|Sponsor||Rep. Issa, Darrell|
|Committee||Oversight and Government Reform|
|Date||April 25, 2012 (112th Congress, 2nd Session)|
|Staff Contact||Sarah Makin|
On Wednesday, April 25, 2012, the House is scheduled to consider H.R. 2146, the Digital Accountability and Transparency (DATA) Act, under a suspension of the rules requiring a two-thirds majority for approval. The bill was introduced on June 13, 2011, by Rep. Darrell Issa (R-CA) and referred to the Committee on Oversight and Government Reform, which held a mark up and reported the bill by voice vote on October 25, 2011.
H.R. 2146 would impose a universal reporting requirement for recipients of federal grants, loans, and contracts. It would also require federal agencies to publicly report all of their obligations and expenditures—encompassing both external spending (i.e. grants, loans, and contracts, and internal spending on salaries, supplies, and facilities).
The DATA Act would provide for recipient-reported and agency-reported spending information to be disclosed publicly on a single online platform. To ensure that these two categories of information be checked against one another and easily searched and analyzed, the DATA Act would impose common data identifiers and electronic reporting standards on recipients and agencies.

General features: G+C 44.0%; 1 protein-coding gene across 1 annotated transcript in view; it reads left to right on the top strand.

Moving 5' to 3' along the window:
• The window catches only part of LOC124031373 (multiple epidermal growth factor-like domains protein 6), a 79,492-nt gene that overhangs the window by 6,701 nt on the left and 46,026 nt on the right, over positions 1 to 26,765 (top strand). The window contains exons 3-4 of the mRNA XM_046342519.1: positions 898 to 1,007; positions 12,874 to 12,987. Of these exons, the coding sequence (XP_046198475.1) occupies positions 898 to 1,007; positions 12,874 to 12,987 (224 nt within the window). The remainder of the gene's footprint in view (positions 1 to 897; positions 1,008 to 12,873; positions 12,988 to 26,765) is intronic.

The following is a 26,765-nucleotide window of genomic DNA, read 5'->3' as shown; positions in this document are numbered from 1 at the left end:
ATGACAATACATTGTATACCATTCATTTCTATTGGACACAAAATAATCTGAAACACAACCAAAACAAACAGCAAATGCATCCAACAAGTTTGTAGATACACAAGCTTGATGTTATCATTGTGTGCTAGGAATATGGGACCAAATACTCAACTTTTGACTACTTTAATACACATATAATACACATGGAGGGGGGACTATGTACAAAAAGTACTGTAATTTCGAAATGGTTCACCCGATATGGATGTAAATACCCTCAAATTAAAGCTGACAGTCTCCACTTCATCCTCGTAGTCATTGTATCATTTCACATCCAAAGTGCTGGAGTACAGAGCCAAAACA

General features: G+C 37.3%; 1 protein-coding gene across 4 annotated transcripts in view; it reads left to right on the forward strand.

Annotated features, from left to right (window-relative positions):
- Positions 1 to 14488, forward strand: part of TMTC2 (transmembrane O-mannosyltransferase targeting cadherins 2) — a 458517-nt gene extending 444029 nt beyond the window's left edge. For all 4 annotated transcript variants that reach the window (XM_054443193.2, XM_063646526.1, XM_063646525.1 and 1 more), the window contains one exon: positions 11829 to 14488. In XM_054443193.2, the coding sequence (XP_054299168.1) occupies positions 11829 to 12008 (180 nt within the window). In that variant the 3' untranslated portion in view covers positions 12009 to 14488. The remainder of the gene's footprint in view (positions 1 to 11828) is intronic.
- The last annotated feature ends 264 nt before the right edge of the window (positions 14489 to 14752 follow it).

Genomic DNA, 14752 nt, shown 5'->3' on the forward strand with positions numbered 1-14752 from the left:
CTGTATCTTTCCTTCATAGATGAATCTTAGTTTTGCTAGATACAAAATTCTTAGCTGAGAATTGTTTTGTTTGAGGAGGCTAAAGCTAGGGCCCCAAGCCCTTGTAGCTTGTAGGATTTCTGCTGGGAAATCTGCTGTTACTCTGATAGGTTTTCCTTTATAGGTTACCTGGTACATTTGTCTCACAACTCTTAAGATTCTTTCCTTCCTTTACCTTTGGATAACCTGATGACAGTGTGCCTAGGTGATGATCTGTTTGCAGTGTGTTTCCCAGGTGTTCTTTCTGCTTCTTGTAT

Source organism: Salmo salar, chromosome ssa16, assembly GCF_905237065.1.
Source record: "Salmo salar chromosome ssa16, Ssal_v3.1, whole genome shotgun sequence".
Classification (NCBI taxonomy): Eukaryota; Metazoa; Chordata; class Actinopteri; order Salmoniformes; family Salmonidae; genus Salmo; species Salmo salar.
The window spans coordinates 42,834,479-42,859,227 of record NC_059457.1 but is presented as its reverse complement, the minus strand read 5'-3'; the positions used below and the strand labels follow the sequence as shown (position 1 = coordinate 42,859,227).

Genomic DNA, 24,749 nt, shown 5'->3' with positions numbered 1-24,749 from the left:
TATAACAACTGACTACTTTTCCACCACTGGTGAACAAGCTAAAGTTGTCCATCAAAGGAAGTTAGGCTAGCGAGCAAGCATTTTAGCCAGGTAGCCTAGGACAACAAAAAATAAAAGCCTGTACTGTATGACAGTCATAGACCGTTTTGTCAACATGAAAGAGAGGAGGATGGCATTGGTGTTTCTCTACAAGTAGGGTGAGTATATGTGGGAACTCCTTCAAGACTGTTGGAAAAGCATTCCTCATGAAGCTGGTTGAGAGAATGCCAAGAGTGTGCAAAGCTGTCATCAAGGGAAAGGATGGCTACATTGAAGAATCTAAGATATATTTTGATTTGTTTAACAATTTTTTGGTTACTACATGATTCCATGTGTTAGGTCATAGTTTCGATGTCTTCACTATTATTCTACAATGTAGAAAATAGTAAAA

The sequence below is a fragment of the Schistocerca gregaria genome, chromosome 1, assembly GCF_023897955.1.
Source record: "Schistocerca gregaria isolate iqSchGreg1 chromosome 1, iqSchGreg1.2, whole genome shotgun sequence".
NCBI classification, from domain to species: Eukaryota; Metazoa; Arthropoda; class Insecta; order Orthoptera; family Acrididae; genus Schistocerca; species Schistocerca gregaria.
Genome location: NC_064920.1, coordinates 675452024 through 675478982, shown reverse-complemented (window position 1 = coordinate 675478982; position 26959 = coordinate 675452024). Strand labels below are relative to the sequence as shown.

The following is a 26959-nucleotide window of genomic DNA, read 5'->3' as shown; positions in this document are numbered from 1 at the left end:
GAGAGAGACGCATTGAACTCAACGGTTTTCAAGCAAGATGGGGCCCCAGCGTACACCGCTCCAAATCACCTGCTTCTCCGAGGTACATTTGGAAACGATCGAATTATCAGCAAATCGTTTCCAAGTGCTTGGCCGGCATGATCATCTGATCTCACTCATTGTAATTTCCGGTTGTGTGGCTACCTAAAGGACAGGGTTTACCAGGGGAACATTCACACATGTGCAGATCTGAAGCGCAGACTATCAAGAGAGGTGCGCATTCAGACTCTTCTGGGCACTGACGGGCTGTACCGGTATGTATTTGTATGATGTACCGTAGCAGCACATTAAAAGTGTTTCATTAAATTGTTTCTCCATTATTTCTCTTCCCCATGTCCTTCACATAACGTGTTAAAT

The DATA Act would establish a new independent federal entity, the Federal Accountability and Spending Transparency Board (FAST Board). The FAST Board would be charged with collecting federal spending information and publishing that information in formats that make it easy to search, sort, and download.
The DATA Act would expressly remove responsibility for federal spending transparency from OMB and would assign it to the FAST Board. The DATA Act would empower the FAST Board to collect periodic reports from recipients of all federal grants, contracts, and loans that describe each recipient's receipt and use of federal funds. To ensure compliance by recipients, each Executive agency would be directed to make the bill's recipient reporting requirement a condition of receiving funds under all of the agency's grant, contract, and loan programs.
The DATA Act would also require every Executive agency to report all of its receipts and disbursements of federal funds to the FAST Board. The bill would direct the Board to permit agencies to comply with this requirement by submitting information that they already submit to existing government-wide financial systems.
The bill would direct the FAST Board to designate common electronic data elements and reporting standards for the spending information it collects. The bill would also require recipients and agencies to use the elements and standards designated by the Board.
The DATA Act would require the FAST Board to publish, online, all of the information it receives from recipients and agencies. The bill would require that the information be made available to the public in a timely manner, in its original format, without any charge, registration, or license requirement, and be easily searchable.